“Aha, not so fast, my friend,” said Gordon.

“But Gordon,” I laboured on, “Are you prepared to resist the inevitable?”

“I don’t need to resist at all,” replied the impresario.

‘What?  No resistance?  Gordon, I’m puzzled.”

We made landfall on the Quebec shore and waited for the Hull traffic to offer us a fighting chance to cross on the green light.

“My phone’s been leaping out of the cradle,” said Gordon.  “Silly females,” he snorted.  “Do you know what they want to know?”

“The distance back to the city?” I suggested.

“Not on your life.  They ask ‘Do you have the indoor?’  Imagine!  Silly things,” he continued as we crossed Avenue Laurier.  “I say to them ‘Of course not.  It’s only fifty or sixty yards to the biffy.’”

“I reckon that’d cool out their ardour,” said I.

“Entirely,” said Gordon.

I knew then the population on the mountain would remain stable at least until the flowers that bloom in the spring tra-la, the woods in scarlet, the creek, the woods at night.

“Think of it,” Gordon announced on the steps of Place du Portage where five thousand females labour on behalf of ‘homo canadensis’.  “Do you have a shower? And then, “Do you have one or two bathrooms?”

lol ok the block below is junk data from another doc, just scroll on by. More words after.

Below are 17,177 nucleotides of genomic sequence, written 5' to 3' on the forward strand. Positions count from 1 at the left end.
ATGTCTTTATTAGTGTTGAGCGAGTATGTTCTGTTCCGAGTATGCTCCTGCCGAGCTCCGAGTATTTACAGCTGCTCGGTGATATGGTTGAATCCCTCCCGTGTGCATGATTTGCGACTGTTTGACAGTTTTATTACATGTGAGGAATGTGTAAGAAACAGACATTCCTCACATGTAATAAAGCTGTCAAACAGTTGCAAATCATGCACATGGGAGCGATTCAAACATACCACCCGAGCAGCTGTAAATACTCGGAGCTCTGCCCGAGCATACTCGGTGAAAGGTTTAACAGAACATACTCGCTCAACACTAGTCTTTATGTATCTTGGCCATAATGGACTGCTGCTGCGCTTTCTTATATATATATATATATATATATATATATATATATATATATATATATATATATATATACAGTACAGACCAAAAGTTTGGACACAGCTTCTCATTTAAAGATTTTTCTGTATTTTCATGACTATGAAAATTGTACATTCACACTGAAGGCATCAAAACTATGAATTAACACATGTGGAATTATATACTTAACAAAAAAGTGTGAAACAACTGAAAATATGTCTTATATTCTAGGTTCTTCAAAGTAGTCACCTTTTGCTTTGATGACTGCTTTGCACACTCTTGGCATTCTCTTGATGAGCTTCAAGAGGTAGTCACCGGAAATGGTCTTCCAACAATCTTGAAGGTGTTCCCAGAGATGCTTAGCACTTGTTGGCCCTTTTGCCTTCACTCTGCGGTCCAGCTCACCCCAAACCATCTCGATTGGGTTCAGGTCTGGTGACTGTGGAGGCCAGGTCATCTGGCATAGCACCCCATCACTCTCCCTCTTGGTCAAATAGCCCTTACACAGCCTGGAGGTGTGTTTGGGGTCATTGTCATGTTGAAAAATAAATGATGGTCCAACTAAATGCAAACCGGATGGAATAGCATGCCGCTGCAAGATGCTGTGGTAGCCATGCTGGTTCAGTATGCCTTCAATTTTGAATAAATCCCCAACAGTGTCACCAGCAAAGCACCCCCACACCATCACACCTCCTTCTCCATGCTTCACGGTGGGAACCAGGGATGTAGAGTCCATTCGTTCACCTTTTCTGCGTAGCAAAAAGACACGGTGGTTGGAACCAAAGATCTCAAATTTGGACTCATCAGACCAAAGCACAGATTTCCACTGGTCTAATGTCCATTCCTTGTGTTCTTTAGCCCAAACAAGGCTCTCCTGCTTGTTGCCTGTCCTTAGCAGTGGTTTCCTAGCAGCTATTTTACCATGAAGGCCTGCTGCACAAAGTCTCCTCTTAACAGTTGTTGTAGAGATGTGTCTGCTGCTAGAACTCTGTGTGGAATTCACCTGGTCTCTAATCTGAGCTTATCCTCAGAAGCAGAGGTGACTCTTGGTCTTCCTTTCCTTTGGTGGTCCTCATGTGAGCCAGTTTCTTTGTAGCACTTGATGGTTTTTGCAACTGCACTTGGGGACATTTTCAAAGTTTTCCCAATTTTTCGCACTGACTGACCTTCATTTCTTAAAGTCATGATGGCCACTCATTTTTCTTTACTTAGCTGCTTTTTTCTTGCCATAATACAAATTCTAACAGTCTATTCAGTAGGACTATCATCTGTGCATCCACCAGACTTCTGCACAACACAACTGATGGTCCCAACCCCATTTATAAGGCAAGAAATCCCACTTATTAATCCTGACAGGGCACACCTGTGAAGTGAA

“The call of the wild”, I commiserated

“Imagine!”  Gordon attacked the steps two at a time, saying “Do I want some female sharing the chalet who is going to sit and preen her feathers all day long?  Not me.  The post office in the village knew I wanted a cat.  The people there were on the watch for letters for me with cats’ paw imprints on the envelope. They knew what I was looking for, a good mouser, female, to fight the infiltrators at my chalet on the mountain.  Females make the best hunters”.

There’s a six-day chunk left before the end of cabin fever season.  Thumbs up, Gordon!

John Dunn
12 Jan 2000